consideration by the closest neighbors only with the pairwise
additive interactions , then the following relation
appears directly

(1) |

where is the average distance between the neighbors in a new phase, the quantity denotes the number of surface particles per unit area and depends on the size of a nucleus, and are the first coordination number of bulk and surface particles, respectively. Then, the surface tension can be estimated directly by the thermodynamic integration of the surface energy as

(2) |

The reaction coordinate or the so-called
-scaling ^{25} is associated
with the rescaled cluster size, , which
is equal to zero if there are no nuclei in the system and to unity
if the nucleus size has the critical value . The notation
means an ensemble average at a
particular value of .

Extended mean first passage time method. – According to the continuous Zeldovich-Frenkel scheme, the nucleation process can be described within a Fokker-Planck-type equation

(3) |

where is the cluster size, is the time-dependent cluster size distribution over unit volume, is the current over cluster size space, is the monomer attachment rate to a -sized cluster and is the equilibrium cluster size distribution, is the work required to form the -sized cluster and .

If one considers the -dependent term , the nucleation regime is directly associated with the vicinity of critical value of the cluster size, , where the term corresponds to a nucleation barrier and has a maximum. Assuming that the nucleation barrier can be expanded into the Taylor series in this vicinity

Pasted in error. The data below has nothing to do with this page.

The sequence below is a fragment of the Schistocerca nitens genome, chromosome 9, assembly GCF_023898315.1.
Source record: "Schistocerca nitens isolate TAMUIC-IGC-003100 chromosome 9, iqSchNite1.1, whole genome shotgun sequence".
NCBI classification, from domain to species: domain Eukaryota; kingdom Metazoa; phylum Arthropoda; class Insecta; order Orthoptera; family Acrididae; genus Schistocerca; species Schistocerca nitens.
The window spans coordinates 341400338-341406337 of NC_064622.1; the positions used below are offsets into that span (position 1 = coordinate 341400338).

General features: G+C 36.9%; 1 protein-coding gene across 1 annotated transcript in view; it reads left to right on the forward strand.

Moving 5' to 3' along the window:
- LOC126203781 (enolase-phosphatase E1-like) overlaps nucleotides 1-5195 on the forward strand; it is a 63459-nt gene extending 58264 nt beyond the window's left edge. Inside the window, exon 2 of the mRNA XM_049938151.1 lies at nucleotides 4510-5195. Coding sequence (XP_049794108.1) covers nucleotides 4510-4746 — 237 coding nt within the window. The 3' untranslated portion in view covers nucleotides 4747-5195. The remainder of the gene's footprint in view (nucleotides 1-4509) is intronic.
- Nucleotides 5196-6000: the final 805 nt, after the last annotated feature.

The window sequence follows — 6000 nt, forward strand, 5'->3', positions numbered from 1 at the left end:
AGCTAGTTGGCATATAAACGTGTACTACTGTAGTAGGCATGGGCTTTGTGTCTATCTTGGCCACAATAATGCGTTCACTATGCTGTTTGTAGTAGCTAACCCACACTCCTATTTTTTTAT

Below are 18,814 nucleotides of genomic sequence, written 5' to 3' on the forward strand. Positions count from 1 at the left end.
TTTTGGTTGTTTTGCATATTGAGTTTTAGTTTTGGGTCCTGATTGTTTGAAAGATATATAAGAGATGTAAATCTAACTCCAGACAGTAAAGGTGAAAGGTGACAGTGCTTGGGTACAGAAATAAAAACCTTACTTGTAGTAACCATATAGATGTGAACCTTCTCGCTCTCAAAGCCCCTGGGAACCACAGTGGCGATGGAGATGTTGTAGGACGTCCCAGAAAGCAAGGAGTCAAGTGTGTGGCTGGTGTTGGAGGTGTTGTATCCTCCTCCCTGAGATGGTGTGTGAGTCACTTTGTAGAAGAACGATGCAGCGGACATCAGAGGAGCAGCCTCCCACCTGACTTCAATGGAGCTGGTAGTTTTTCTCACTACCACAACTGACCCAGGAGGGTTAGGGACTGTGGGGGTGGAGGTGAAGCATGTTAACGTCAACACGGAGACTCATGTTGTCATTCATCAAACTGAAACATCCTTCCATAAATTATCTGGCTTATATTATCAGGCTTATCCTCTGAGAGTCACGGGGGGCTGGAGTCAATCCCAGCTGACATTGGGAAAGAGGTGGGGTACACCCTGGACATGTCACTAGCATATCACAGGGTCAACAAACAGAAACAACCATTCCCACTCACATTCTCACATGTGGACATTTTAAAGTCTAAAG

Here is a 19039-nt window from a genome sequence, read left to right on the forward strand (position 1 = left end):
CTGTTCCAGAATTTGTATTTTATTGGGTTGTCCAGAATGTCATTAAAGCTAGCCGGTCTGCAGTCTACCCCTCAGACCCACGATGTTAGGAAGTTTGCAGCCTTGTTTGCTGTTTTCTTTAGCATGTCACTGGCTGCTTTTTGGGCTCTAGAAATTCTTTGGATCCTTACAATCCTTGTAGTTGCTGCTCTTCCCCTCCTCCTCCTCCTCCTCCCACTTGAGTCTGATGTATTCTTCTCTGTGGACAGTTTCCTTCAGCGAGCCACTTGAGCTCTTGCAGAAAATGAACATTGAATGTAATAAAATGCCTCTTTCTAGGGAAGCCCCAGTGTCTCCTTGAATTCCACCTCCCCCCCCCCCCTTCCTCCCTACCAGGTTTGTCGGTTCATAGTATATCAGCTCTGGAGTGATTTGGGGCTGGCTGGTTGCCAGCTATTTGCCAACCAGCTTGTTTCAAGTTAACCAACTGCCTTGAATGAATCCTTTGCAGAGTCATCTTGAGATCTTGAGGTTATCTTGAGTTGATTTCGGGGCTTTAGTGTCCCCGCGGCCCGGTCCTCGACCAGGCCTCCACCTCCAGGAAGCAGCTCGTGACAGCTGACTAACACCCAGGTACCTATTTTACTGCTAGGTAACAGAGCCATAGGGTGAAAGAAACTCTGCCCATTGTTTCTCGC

(4) |

the approximated evaluation of Eq. (3) in the vicinity of nucleation regime can be written as

The series in the exponential of Eq. (2) contains an information about the geometrical peculiarities of the term around its maximum at . Namely, the second contribution of the series is related with the Zeldovich factor and characterizes the curvature of the barrier at the top

(6) |

Moreover, the ratio of the third and the second contributions,
which is ,
indicates on the asymmetric properties of the barrier. For
example, if the ratio is equal to zero, then the barrier is
symmetric one and can be approximated by a parabolic geometry.
This means for the given example that we are restricted here only
by a case with , which corresponds to the Zeldovich
approximation. Here, the analytical expression for the
steady-state nucleation rate can be directly obtained from
Eq. (2) within the MFPT
method ^{26}, where the averaged time scale of
the first appearance of the -sized cluster is
considered:

Here, is the system volume, and is the error function.

The MFPT method provides the next useful capabilities in the treatment of the nucleation-growth processes. The first one is related with the critical value , which is located at the inflection point, i.e. at the point, where the first derivative has a maximum. Thus, a simple analysis of yields the critical value (see Fig. 1). For the particular case of Eq. (2), one obtains directly that , when that is the consequence of the nucleation barrier symmetry. The second property is that the Zeldovich factor can be directly extracted from MFPT as

(8) |